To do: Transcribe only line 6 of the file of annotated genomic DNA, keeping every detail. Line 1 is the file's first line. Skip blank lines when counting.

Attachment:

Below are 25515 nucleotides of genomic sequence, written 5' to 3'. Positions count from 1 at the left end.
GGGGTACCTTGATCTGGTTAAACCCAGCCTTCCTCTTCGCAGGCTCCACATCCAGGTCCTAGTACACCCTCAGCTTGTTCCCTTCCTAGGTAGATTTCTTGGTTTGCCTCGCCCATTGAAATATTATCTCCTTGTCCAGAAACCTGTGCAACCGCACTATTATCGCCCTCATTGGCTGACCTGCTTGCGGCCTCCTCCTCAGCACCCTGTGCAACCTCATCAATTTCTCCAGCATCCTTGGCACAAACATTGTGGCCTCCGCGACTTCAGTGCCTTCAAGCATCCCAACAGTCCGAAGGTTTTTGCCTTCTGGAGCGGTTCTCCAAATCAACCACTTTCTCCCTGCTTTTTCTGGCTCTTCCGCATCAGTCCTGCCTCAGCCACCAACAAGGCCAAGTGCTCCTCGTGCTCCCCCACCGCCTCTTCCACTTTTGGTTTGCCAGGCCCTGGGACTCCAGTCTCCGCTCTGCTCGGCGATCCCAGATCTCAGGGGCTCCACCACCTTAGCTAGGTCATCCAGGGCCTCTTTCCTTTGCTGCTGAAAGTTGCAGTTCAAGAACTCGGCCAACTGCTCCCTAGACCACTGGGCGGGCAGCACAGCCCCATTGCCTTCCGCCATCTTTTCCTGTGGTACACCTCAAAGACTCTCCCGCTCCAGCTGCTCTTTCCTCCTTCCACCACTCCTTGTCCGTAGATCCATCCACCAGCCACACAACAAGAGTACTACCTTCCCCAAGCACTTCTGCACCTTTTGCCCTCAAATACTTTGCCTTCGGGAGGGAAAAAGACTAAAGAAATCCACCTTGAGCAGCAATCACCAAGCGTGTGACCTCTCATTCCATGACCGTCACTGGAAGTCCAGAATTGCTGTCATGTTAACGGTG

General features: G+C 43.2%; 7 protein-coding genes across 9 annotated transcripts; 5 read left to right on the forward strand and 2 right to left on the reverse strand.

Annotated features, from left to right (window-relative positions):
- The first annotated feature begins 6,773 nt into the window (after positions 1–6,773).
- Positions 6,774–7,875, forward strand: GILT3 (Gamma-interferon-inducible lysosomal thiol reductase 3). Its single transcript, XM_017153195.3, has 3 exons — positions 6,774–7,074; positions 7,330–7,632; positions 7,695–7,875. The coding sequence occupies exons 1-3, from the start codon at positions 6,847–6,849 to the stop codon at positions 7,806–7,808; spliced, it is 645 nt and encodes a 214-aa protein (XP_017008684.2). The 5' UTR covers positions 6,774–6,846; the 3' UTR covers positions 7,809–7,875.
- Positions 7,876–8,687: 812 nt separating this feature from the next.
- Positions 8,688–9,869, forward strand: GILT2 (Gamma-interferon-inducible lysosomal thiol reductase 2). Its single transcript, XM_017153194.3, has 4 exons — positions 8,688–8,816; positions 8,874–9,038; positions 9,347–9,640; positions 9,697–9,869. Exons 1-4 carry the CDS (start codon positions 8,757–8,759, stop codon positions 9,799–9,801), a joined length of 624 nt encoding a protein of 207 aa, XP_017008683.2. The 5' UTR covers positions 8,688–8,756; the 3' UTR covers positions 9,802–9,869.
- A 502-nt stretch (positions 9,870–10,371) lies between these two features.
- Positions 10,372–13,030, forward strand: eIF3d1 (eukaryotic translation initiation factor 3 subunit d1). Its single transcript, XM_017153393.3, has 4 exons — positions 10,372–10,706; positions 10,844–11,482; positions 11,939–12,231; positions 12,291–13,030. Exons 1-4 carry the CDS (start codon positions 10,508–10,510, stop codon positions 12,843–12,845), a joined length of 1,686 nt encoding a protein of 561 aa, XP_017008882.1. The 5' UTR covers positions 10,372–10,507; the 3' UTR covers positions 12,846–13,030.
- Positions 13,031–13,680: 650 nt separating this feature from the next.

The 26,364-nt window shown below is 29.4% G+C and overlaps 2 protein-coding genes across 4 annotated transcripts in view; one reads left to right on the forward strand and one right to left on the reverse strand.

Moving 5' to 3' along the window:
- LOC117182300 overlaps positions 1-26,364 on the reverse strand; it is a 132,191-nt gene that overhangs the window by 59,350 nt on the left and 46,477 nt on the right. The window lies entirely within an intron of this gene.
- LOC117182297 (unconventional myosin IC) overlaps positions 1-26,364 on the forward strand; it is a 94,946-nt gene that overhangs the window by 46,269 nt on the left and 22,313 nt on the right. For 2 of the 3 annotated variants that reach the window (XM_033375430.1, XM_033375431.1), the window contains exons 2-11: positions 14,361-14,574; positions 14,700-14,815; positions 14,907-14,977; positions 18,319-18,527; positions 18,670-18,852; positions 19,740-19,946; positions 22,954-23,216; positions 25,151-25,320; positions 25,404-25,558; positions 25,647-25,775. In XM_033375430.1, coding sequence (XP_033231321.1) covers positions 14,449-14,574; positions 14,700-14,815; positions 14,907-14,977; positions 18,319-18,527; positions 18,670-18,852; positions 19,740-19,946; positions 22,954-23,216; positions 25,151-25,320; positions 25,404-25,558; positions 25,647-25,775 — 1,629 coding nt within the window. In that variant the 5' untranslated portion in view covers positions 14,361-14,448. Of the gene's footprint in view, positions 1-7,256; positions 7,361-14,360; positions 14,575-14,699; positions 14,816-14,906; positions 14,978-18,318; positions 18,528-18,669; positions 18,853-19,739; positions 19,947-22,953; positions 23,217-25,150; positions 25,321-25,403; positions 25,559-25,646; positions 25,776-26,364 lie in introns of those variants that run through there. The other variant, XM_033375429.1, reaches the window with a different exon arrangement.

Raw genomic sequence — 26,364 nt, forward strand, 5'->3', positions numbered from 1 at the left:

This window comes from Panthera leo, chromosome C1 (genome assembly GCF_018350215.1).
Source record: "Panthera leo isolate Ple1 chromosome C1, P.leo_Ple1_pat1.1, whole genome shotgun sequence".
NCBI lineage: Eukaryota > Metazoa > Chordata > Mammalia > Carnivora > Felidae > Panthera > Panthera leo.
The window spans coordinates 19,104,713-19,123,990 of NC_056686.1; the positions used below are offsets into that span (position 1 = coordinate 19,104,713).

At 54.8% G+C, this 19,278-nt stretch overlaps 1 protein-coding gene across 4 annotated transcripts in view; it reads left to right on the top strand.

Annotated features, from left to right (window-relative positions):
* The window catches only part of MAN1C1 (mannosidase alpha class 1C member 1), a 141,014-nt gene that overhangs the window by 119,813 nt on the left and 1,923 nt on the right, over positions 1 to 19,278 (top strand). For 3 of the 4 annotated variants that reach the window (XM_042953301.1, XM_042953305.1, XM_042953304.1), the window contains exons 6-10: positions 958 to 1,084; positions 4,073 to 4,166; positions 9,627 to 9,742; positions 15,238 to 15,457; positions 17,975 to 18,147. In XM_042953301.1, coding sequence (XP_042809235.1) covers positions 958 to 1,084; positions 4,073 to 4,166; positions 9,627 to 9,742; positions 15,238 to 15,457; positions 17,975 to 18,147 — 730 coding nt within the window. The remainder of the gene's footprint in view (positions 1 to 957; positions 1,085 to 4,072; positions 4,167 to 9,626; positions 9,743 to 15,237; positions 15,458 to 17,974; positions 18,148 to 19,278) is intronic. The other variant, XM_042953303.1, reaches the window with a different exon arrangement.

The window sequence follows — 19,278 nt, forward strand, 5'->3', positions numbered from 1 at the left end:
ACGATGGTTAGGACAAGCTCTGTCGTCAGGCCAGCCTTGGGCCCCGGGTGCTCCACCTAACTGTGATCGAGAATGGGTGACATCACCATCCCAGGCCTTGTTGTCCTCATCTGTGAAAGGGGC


- Positions 6,774–7,875, forward strand: GILT3 (Gamma-interferon-inducible lysosomal thiol reductase 3). Its single transcript, XM_017153195.3, has 3 exons — positions 6,774–7,074; positions 7,330–7,632; positions 7,695–7,875. The coding sequence occupies exons 1-3, from the start codon at positions 6,847–6,849 to the stop codon at positions 7,806–7,808; spliced, it is 645 nt and encodes a 214-aa protein (XP_017008684.2). The 5' UTR covers positions 6,774–6,846; the 3' UTR covers positions 7,809–7,875.